The authors conclude that these questions remain, at root, a fundamental “political struggle over who decides” (31).  This insight alone makes a significant contribution to stale discussions over the nature of evolution/creation.  Some of our brightest minds have foundered over this simple truth.  In a recent book, for instance, philosopher Philip Kitcher implies that the conflict has lasted so long primarily because the two sides have not adequately understood one another.  In Living with Darwin (2007), Kitcher writes, “detailed replies” to creationist challenges have calmed the controversy temporarily (3).  Yet, due to lack of understanding by creationists, Kitcher suggests “we shall not escape the cycle of controversy until it is completely clear what lies at the bottom of it all” (xi).  Clearly, Kitcher knows the science involved.  He knows the theology involved.  But his implication that a clear enough explanation will somehow clear the air ignores Berkman and Plutzer’s convincing point: this is not about understanding, this is about power.

No matter how brilliant and erudite Kitcher’s explanations of evolution, no matter how clear and cogent his arguments, Kitcher and his ilk will ultimately have little effect on the course of the creation/evolution debates.  Of the teachers who teach creationism in Berkman and Plutzer’s survey, 32% had completed a college-level semester-long course devoted entirely to evolutionary science, 55% held a bachelor’s degree in science, 13% held a graduate degree in science, and 49% had earned 40 or more college credits in biology courses.  It is not that teachers of creationism don’t know the evidence for evolution.  They simply reject it (186).  After all, how clear and convincing would an argument based on the Old and New Testament have to be to convince Kitcher of the truths of creationism?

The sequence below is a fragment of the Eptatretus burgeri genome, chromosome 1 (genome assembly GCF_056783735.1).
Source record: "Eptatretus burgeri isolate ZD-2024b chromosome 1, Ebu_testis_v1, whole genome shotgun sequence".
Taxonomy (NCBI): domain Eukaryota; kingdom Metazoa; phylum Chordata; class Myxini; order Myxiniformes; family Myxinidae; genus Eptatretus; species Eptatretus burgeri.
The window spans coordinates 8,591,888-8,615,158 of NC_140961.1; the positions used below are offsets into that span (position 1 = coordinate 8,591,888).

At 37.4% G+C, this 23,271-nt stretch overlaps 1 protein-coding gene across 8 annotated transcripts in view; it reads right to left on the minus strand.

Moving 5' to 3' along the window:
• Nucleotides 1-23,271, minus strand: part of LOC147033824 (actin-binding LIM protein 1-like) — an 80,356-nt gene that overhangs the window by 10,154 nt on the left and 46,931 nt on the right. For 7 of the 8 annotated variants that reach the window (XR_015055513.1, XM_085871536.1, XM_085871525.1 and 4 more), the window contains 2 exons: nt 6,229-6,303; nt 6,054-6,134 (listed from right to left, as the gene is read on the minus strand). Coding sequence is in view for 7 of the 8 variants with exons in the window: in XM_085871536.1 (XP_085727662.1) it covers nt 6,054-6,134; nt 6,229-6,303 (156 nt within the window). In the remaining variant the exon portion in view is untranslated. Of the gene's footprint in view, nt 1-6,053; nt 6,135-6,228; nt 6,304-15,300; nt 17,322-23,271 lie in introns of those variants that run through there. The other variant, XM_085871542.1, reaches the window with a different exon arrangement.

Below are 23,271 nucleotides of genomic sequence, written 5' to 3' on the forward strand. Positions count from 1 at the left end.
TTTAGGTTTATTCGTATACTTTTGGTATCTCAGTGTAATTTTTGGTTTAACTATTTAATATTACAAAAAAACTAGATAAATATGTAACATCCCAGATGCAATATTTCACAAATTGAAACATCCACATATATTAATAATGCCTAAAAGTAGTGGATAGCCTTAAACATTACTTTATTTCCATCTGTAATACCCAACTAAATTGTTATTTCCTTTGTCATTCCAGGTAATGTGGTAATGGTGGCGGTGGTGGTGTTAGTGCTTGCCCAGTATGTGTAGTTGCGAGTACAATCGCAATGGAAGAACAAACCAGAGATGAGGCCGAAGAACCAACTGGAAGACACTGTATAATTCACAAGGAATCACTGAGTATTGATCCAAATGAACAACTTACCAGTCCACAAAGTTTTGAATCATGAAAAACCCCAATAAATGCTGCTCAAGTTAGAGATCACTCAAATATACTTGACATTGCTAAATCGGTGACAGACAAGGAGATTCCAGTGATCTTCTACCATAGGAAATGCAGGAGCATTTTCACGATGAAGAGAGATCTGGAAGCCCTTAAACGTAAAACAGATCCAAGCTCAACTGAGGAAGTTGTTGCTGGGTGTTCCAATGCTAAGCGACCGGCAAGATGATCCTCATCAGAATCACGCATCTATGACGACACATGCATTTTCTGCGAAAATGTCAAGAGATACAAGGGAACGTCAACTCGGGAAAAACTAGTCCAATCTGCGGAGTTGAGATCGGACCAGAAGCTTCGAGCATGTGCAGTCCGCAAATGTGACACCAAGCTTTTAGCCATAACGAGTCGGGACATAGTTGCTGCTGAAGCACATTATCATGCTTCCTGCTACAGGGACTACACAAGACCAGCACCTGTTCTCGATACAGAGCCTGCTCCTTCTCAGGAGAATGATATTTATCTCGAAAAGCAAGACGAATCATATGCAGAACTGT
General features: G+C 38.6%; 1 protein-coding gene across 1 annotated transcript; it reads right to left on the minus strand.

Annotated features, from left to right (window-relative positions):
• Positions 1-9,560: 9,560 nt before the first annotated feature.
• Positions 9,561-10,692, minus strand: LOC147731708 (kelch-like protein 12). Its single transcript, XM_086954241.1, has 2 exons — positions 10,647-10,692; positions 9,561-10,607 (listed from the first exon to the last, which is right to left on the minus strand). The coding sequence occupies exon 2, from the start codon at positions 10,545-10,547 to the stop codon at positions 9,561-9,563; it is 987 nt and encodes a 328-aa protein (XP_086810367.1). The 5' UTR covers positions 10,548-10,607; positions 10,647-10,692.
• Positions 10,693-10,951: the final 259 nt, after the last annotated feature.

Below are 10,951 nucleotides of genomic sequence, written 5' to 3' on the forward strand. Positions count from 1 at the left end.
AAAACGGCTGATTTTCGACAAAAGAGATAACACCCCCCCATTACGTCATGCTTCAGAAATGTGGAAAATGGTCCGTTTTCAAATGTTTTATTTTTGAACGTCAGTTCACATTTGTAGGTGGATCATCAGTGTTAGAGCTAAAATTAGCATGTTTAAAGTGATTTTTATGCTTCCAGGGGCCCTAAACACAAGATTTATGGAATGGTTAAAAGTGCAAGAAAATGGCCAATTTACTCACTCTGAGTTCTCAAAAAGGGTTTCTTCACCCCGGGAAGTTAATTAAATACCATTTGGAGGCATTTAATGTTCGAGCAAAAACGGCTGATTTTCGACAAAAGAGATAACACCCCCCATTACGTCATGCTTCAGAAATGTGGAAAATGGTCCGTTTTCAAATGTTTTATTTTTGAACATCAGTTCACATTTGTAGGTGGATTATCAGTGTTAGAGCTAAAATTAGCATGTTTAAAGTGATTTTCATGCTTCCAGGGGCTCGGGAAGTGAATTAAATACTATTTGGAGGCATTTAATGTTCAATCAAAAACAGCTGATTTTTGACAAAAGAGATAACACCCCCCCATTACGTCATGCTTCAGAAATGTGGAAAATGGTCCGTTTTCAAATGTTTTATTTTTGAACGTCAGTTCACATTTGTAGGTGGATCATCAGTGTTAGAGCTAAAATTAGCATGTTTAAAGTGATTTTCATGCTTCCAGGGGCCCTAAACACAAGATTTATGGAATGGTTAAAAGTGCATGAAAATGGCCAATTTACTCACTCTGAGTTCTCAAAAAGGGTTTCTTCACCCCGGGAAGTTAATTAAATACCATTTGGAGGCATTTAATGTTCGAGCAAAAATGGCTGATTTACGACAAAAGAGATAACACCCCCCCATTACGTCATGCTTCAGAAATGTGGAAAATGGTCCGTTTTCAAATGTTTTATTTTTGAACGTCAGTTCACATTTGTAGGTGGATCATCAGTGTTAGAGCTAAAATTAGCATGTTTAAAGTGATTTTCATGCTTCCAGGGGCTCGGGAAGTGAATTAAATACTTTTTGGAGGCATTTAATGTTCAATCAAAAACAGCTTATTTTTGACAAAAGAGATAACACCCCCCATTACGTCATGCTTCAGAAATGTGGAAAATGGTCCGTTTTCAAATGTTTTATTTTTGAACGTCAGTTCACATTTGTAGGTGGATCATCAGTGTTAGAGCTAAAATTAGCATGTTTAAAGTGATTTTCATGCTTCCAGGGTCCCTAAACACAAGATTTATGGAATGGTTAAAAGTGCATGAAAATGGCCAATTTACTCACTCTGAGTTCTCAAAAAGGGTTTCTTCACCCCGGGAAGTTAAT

For all its explanatory power, Evolution, Creationism, and the Battle to Control America’s Classrooms includes a few minor hiccups.  First of all, the authors insightfully note that the essence of the evolution/creation struggle has been a struggle for control of educational decisions.  But among the groups involved–“Federal judges, scientists, education policy makers, and teachers” (13)—the authors curiously omit parents as direct curricular decision-makers.  Since at least the 1920s, activists have insisted on the rights of parents to control the curriculum for their own children.  Recently, in places such as New Hampshire and Missouri, as I’ve argued in these pages and in the Washington Post’s Answer Sheet, state laws have changed the playing field.  These new laws have finally introduced what Berkman and Plutzer might call direct curricular democracy.  Not only can judges, scientists, policy makers, and teachers take part in this durable battle, but parents can and have successfully exerted their significant political influence.  The authors’ failure to include parents as interested and influential parties is a puzzling omission.

In addition, as political scientists, the authors overlook some simple historical errors.  They date the end of the American Civil War, for instance, to 1869 (66).  In a similar slip, they refer to the leading creationist Seventh-day Adventist Church as the Seventh Adventist Church (91).

But such minor quibbles do not detract from the overall argument.

The authors will likely continue to attract the most attention for their original survey data of biology teachers.  And those data are indeed compelling.  But far more important to understanding the nature of the creation/evolution debates are the authors’ arguments about the inherently political and deeply local nature of those debates.  They are not decided in state houses, but in school houses.  They are not decided in courtrooms, but in classrooms.